If you scrape the surface of Twitter, you’ll find countless articles with the with headlines proclaiming “7 Social Tips You Need!” and “If You’re Not Doing *This* You’re Failing At Social!” Overwhelming right? Even worse, after reading these articles rarely does anyone come away away with any sense of relief, or, “Wow, that was so helpful and enlightening!”
Content, consistency, relevance, interest- all of these things are spoken of ad nauseum. And for good reason, as you do need be aware of these elements when carrying out your social strategy. But too often people do not seek to convey a sense of being genuine: speaking in simple and transparent terms. People are smart and if you’re a phony, customers will let you know by tuning out your message. Really, the best social media advice one can receive is the same advice my mom has been giving me for years: just be yourself, honey!
Okay, “be genuine.” It is easier said than done. Furthermore, it’s certainly a concept you need to FEEL out (important because so much of marketing is inspiring feelings in your audience). However, there are a few things that almost always come across as disingenuous:
- Not interacting with followers through comments, questions, mentions, etc.
- Relying solely on scheduled posts
- Posting the same exact content over and over again
- “Always Be Closing” mentality
Being genuine is a tactic that all firms, of any size, can accomplish. And oftentimes it is even unintentional. Harper Perennial, the New York publishing company, executes its social with a hilarious level of “genuinity”. It has over 40k Twitter followers, yet still interacts on a real and personal level.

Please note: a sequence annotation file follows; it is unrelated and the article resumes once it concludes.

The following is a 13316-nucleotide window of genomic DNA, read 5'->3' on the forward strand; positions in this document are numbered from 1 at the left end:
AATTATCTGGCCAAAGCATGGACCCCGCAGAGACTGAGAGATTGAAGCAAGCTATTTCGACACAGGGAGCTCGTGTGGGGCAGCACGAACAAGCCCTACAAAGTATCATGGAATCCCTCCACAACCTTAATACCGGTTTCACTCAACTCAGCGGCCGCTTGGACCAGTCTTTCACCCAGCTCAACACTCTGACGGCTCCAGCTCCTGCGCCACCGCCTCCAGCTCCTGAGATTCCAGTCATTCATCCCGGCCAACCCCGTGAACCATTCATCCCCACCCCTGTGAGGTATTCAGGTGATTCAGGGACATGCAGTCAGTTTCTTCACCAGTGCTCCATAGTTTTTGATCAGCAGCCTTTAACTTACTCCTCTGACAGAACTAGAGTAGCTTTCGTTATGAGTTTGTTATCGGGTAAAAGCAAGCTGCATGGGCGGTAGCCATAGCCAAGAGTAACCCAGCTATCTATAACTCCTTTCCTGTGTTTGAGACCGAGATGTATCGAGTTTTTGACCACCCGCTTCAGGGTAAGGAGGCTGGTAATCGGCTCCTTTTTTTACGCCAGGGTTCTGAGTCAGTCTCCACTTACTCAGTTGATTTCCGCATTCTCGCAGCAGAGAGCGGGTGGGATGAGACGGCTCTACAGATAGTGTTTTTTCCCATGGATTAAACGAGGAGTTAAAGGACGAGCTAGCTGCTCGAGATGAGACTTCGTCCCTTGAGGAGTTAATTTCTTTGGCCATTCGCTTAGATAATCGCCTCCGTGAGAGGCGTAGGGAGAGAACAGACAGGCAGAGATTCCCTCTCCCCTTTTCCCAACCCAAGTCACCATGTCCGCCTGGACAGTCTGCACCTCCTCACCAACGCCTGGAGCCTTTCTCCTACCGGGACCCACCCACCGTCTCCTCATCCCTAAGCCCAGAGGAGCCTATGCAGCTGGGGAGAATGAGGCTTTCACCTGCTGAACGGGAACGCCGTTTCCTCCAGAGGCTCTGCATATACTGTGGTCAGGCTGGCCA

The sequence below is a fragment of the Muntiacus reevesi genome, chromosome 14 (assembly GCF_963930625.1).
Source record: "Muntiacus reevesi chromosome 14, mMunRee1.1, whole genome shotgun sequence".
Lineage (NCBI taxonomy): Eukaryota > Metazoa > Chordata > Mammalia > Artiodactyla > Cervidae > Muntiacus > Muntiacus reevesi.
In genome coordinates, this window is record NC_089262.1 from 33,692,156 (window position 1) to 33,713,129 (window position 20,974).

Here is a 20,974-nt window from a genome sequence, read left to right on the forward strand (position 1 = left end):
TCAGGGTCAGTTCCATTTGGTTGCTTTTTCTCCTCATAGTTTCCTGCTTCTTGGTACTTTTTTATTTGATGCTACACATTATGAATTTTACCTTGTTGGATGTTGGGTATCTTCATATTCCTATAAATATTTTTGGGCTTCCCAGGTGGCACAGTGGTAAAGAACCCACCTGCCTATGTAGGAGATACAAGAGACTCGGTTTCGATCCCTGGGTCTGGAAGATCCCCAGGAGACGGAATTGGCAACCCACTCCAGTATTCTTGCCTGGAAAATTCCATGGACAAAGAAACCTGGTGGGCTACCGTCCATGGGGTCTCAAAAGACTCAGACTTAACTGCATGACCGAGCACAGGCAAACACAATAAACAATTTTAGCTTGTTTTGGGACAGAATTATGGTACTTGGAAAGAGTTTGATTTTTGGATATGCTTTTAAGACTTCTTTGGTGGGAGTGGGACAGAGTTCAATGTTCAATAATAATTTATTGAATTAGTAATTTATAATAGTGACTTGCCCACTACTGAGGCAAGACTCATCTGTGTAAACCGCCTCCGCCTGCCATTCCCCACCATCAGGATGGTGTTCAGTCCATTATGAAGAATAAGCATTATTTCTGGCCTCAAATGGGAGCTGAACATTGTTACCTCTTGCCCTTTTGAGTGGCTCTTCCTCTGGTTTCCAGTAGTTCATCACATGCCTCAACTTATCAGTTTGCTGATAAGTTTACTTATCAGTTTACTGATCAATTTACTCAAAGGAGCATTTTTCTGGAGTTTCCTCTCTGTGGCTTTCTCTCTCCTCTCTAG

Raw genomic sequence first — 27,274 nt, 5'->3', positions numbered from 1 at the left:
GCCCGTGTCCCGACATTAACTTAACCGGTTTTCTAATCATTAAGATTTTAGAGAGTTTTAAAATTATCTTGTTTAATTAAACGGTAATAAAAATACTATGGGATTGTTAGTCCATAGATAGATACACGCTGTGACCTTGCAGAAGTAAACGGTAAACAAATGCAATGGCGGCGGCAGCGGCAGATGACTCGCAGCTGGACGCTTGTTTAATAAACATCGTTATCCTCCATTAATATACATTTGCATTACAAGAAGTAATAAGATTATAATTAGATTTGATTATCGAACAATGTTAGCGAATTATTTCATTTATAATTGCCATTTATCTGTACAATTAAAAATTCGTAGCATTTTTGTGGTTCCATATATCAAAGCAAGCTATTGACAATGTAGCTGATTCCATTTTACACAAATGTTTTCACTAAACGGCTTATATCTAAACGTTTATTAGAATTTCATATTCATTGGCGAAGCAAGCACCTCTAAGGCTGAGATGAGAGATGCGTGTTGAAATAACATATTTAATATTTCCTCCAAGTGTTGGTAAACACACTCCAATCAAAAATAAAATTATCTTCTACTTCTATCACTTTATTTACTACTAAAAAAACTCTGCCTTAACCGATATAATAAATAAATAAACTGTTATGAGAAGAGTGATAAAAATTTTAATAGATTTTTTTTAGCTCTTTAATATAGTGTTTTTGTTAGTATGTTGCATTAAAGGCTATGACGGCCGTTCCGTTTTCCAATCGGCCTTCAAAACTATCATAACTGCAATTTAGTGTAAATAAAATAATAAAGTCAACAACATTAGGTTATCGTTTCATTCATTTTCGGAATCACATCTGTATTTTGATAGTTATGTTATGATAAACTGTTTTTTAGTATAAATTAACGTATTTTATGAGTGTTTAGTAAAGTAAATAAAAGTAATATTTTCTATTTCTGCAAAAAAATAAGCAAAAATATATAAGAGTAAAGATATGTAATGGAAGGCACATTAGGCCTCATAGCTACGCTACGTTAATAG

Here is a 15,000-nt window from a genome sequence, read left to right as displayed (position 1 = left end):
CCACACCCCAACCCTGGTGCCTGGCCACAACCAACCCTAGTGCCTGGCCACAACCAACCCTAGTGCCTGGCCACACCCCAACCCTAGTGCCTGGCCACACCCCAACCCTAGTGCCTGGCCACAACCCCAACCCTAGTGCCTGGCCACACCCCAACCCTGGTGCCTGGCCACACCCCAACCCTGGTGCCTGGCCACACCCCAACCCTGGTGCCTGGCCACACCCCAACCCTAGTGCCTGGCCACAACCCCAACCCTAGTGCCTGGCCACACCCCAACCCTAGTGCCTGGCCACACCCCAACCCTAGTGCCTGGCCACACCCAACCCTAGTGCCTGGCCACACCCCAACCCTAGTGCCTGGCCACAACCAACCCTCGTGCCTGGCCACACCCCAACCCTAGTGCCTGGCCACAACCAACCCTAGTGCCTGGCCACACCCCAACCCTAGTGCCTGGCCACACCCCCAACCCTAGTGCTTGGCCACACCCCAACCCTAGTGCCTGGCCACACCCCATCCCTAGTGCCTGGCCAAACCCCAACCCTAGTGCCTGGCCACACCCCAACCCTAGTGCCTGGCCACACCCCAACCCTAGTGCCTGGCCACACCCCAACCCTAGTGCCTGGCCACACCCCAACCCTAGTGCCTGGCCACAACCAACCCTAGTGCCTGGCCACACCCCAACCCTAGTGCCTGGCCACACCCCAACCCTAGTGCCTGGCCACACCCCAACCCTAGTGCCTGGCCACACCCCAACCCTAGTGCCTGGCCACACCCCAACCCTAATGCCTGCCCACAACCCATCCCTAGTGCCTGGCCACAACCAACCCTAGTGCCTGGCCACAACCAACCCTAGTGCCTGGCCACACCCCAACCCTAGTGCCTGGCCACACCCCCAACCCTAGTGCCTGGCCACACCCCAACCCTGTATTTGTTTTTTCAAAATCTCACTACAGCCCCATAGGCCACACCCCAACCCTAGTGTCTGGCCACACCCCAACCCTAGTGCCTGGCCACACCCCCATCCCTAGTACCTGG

On a smaller scale, the Pittsburgh hot dog shop Franktuary is another stellar example of authentic interaction. The good people at Franktuary engage consistently on Facebook and Twitter. All of which is done with a friendly and somewhat irreverent tone.
Essentially, social media is a 24/7 networking event with the typical cast of characters. One person works the room effortlessly, begins conversations with everyone and never once seems like they’re selling themselves. Another feels terribly awkward and stands up against the wall. While another particularly abrasive individual is pushing into conversations and relentlessly pitching themselves. Clearly, you don’t want to be the wallflower, so avoiding those disingenuous actions will help you from becoming the infomercial pitchman on the other end of the spectrum.